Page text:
Obama Is Welcome to Attend National Catholic Prayer Breakfast
“We would welcome him,” said NCPB founder Joseph Cella. “He could have breakfast and pray with us, and engage in fellowship. But by no means would we grant him a platform to address the breakfast.”
Cella explained that Obama’s policies on the sanctity of all human life and traditional marriage between one man and one woman “are wholly inconsistent with the core social teachings of the Catholic Church” and Obama therefore could not be given a platform to speak at the event.
The NCPB set a policy in 2002, when it was founded, stating that as an organization it would uphold the “core social teachings” of the Catholic Church, and speakers at the breakfast would have to be in agreement with those fundamental principles, said Cella.
“That’s a criteria we set forth … and we will never depart from that,” he said. This policy was set before the U.S. bishops issued a document, in 2004, stating that: “The Catholic community and Catholic institutions should not honor those who act in defiance of our fundamental moral principles. They should not be given awards, honors or platforms which would suggest support for their actions.”
President Obama was not invited to the breakfast and this is consistent with the event’s history, said Cella. President George W. Bush spoke last year and attended previous National Catholic Prayer Breakfasts. But Bush, who is a Protestant, not a Catholic, had expressed interest in attending in 2003, one year after the NCPB was launched, and the group subsequently welcomed him and made the arrangements for his attendance.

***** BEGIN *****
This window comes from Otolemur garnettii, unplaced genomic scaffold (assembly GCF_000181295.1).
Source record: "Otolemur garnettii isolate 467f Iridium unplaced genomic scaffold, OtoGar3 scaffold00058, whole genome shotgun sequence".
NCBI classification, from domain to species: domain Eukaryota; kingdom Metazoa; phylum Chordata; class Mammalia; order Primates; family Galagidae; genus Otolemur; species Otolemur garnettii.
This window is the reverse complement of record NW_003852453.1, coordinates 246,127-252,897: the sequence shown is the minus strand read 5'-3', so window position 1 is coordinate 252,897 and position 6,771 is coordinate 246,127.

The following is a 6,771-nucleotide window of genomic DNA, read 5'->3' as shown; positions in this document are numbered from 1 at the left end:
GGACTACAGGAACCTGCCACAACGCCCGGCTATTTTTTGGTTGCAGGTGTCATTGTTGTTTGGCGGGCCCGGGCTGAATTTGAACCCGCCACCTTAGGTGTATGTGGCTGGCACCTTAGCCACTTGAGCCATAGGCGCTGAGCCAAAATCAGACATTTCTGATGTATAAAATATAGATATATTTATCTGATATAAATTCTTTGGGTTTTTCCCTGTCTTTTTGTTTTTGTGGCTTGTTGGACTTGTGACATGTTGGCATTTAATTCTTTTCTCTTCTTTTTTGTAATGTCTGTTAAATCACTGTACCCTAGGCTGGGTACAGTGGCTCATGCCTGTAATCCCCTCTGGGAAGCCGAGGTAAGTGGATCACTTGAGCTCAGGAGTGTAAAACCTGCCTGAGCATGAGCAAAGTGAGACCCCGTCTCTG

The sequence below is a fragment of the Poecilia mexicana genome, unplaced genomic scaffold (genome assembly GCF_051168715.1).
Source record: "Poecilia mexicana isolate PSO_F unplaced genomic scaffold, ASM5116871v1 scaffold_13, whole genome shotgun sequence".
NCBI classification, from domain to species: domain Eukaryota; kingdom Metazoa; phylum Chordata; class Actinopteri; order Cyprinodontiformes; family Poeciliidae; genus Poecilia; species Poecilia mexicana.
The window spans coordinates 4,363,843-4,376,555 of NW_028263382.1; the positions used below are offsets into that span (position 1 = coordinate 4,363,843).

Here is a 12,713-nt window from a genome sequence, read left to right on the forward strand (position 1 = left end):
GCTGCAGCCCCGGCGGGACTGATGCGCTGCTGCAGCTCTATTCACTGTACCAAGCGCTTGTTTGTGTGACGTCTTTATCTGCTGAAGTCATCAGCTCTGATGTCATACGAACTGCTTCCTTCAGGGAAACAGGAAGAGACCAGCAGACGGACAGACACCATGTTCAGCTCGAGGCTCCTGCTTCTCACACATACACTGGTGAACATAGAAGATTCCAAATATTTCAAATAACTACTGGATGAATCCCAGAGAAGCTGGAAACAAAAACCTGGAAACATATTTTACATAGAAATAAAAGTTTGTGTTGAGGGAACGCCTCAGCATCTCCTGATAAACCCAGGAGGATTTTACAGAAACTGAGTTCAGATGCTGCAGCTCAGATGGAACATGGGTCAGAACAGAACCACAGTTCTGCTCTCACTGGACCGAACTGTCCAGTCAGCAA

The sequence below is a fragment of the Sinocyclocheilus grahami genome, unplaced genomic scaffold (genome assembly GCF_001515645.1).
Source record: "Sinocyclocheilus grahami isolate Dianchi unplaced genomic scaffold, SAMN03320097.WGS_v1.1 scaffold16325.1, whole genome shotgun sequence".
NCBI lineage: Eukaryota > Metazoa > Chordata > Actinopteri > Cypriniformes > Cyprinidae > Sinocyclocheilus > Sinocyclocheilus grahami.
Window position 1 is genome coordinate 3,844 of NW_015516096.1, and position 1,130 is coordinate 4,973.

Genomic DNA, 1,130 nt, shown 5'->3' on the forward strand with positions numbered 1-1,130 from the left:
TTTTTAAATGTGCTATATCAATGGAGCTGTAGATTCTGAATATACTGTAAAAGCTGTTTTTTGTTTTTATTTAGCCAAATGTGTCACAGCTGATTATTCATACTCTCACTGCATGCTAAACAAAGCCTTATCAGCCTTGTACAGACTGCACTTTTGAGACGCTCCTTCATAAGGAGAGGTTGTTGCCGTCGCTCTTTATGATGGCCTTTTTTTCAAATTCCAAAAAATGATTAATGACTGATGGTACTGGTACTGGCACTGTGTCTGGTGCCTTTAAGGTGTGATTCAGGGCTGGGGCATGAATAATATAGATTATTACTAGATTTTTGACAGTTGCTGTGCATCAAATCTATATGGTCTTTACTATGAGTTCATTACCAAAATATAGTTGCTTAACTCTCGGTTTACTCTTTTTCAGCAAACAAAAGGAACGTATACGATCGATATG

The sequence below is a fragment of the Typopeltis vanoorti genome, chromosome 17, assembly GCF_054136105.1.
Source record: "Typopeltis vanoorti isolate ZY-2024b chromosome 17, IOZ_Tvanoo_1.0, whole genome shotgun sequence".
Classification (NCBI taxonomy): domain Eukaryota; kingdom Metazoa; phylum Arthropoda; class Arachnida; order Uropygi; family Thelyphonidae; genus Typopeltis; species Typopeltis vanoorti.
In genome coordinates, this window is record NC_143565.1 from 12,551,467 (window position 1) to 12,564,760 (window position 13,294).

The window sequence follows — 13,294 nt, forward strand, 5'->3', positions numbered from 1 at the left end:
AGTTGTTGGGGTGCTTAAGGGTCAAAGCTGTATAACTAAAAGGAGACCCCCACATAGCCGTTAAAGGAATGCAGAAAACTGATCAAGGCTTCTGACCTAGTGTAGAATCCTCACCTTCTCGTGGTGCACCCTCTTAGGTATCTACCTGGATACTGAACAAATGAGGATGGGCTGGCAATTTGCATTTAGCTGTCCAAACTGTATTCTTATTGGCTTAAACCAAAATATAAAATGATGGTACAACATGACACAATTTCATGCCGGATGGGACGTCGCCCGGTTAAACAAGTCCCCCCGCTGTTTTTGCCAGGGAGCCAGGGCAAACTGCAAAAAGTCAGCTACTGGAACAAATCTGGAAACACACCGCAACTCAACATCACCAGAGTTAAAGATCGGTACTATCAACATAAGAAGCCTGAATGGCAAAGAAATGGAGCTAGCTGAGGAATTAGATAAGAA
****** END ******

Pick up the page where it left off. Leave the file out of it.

For last year, Bush again approached the NCPB expressing an interest and then arrangements were made. This year, Obama--who is a Protestant, not a Catholic--did not express an interest in the event and thus no arrangements were made, said Cella.
However, all Catholics in the White House and Cabinet, as well as both chambers of Congress were invited to the breakfast because they are Catholic.
Some of these Catholics include Vice President Joe Biden, House Speaker Nancy Pelosi (D-Calif.), Health and Human Services Secretary Kathleen Sebelius, Homeland Security Secretary Janet Napolitano, Senate Judiciary Chairman Patrick Leahy (D-Vt.), Sen. John Kerry (D-Mass.), Sen. Ted Kennedy (D-Mass.), and Senate Majority Whip Dick Durbin (D-Ill.), among many others.
As this story went to press, none of those Catholics had responded to the invitation, said Cella. However, Sen. John Barrasso (R-Wy.) did respond and will be attending, as well as Rep. Chris Smith (R-N.J.) and Rep. Joe Wilson (R-S.C.), and a few others, so far, said Cella.
He estimated that about 1,400 people will attend Friday’s breakfast. The keynote speaker is Archbishop Raymond Burke, Prefect of the Apostolic Signatura, the highest court at the Vatican. The special guest speaker is Supreme Court Associate Justice Antonin Scalia.
The theme of this year’s breakfast is “the teaching of the Catholic Church,” said Cella, who added that he hopes the event will give attendees hope and motivation to better face the challenges that affect their own lives, as well as the church and the culture.
A praying of the rosary will begin at 7:15 a.m. and the 6th annual breakfast will start at 8:00 a.m. at the Hilton Washington in Washington, D.C.